Sometimes, my girlfriend just won’t listen, and it’s the only way to get the message across.

My wife needs to know that when she doesn’t do as she’s told, she’ll get a good, hard smack.

It’s part of womanhood. It’s the only way they learn right from wrong.

Suddenly, it doesn’t seem quite so acceptable. Does it?

And before some idiot suggests it, I’m not accusing you of child abuse (the accepted legal definition thereof, anyway) or perpetrating domestic violence. So let’s be clear on that.

Mischievous? Sure.
Disingenuous? I don’t know so much.

It’s a dichotomy I’ve never understood – the social acceptability of corporal punishment in kids versus the disgust at domestic violence. There’s obviously a difference between the two, but at the end of the day, it comes down to using physicality to exploit or demonstrate one’s superior power over a vulnerable individual.

There will be those who argue that the rules for adults and kids need to be different. And they’re absolutely right, but those differences should then be in favour of protecting children, not vice versa.
And then there’s the other way of looking at it: that rather than comparing adults and children, we’re actually comparing humans with humans. So what makes it right to physically punish one group, when it’s plainly not ok to physically punish another?

So where do we draw the line? And why and how exactly did we choose to draw it there?

Steve knows parenting is hard work…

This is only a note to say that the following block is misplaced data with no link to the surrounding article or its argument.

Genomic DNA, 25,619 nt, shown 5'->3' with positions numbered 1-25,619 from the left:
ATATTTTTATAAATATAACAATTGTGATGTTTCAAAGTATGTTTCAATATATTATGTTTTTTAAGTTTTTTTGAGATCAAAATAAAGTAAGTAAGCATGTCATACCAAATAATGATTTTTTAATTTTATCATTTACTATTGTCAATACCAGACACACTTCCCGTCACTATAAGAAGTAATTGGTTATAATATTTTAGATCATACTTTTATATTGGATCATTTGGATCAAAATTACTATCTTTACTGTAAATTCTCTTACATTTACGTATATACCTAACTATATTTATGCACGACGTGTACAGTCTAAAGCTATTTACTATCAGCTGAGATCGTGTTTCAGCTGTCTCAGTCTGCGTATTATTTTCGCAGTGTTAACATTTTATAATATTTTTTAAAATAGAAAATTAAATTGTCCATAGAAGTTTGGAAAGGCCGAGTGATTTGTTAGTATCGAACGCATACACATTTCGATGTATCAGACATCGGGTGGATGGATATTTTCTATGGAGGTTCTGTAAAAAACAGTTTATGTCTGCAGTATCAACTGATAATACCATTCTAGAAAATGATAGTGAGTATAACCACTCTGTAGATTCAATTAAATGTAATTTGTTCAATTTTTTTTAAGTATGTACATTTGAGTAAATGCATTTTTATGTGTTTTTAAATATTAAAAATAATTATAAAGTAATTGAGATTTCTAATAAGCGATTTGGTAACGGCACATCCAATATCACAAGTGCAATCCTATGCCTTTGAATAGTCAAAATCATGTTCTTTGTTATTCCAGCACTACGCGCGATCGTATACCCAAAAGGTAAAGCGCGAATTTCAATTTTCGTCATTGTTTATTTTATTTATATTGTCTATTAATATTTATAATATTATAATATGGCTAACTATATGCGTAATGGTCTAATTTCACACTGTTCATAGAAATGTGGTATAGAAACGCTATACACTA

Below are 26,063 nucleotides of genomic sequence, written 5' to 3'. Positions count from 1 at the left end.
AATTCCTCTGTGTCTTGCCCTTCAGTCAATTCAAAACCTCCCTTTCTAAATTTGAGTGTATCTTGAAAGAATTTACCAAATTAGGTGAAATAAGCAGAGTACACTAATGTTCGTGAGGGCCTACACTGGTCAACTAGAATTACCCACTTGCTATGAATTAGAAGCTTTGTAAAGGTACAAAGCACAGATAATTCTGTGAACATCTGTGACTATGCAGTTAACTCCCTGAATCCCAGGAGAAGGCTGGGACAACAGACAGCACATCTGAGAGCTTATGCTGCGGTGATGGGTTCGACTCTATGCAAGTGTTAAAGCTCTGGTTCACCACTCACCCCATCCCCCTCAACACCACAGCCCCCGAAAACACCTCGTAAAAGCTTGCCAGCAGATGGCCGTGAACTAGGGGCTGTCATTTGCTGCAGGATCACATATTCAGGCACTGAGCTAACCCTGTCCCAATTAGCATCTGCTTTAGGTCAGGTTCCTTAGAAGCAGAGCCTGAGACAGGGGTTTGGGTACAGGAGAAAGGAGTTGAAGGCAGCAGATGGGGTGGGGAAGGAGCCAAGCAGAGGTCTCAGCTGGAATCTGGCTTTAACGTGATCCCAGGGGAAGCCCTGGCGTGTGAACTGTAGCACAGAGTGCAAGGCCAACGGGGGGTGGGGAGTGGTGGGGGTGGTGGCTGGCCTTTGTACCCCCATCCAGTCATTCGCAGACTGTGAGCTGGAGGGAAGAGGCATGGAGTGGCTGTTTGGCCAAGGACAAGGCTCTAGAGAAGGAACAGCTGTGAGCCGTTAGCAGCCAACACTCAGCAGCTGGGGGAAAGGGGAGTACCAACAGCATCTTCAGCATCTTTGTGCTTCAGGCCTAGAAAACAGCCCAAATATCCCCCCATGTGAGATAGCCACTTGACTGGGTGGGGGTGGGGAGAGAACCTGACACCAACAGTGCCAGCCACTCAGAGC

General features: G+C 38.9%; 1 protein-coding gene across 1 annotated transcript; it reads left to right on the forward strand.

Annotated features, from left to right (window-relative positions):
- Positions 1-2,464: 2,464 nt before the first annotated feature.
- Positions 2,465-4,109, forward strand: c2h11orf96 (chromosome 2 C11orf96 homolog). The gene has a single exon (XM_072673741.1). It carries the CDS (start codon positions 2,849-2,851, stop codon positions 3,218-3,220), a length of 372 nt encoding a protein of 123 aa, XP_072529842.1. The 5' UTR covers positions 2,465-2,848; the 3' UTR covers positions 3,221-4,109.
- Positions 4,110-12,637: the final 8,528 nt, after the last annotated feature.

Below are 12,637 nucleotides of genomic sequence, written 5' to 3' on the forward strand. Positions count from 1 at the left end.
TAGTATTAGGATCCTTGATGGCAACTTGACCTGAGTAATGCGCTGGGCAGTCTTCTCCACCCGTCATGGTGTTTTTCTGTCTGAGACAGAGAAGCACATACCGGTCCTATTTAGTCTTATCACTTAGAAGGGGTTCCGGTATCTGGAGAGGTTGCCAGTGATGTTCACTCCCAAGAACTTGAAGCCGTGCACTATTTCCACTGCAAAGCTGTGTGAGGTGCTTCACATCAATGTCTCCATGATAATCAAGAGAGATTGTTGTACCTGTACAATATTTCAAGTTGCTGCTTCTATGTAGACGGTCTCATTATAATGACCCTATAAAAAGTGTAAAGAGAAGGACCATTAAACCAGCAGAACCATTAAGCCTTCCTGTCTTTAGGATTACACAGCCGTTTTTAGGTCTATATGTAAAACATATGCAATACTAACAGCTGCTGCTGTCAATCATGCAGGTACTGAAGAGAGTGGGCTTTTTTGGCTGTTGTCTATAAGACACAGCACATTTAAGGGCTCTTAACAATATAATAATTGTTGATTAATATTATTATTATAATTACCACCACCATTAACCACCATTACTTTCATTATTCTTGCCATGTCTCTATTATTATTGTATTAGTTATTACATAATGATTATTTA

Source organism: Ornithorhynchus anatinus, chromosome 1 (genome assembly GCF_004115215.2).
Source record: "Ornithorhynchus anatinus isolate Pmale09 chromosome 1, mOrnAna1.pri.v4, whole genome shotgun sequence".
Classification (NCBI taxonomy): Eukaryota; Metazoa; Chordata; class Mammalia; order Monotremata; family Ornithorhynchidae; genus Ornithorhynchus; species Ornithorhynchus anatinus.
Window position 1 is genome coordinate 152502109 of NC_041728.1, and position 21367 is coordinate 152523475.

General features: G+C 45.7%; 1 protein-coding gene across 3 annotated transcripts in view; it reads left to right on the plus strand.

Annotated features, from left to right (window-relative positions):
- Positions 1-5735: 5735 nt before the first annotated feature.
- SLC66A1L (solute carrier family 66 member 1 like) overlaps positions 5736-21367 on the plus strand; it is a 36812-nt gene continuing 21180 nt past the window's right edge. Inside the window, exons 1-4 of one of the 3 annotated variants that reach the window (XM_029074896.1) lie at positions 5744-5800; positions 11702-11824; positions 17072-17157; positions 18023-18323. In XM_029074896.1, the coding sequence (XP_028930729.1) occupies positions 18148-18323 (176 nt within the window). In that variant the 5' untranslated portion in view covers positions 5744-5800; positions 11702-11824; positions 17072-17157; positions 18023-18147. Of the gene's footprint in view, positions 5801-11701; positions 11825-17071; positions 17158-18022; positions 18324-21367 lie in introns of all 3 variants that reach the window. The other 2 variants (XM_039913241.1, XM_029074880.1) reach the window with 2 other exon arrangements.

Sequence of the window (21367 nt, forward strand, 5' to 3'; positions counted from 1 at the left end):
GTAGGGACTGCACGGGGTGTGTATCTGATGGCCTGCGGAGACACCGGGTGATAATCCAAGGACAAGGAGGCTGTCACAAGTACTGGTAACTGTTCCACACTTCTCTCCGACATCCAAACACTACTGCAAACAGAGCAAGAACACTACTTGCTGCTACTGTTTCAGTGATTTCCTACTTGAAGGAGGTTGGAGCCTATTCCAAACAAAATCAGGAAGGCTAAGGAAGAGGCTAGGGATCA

…and he wants you to know it too.

If you are a parent, you will appreciate his thoughts, I promise. We’ve all been through those difficult stages when bringing our kids up and, honestly, it actually does seem sometimes like you are completely alone – even when there is a husband or wife to help you out. That’s possibly because you are so utterly exhausted from the repeated sleepless nights that you don’t even recognise that there are other human beings around.

Having kids is brilliant. But it’s also hella hard:

I have to confess that sometimes the sound of his screaming drives me to hide in the pantry. And I will neither confirm nor deny that while in there, I compulsively eat chips and/or dark chocolate.

There are people who say this to me:

“You should enjoy every moment now! They grow up so fast!”

I usually smile and give some sort of guffaw, but inside, I secretly want to hold those people under water. Just for a minute or so. Just until they panic a little.

He’s not the only one, is he? We’ve all been there. I had to move the chips and dark chocolate to a cupboard I couldn’t physically hide in, because they were playing havoc with my diet. That’s if there was any left after my (occasionally) gibbering wreck of a wife got to the pantry before I did.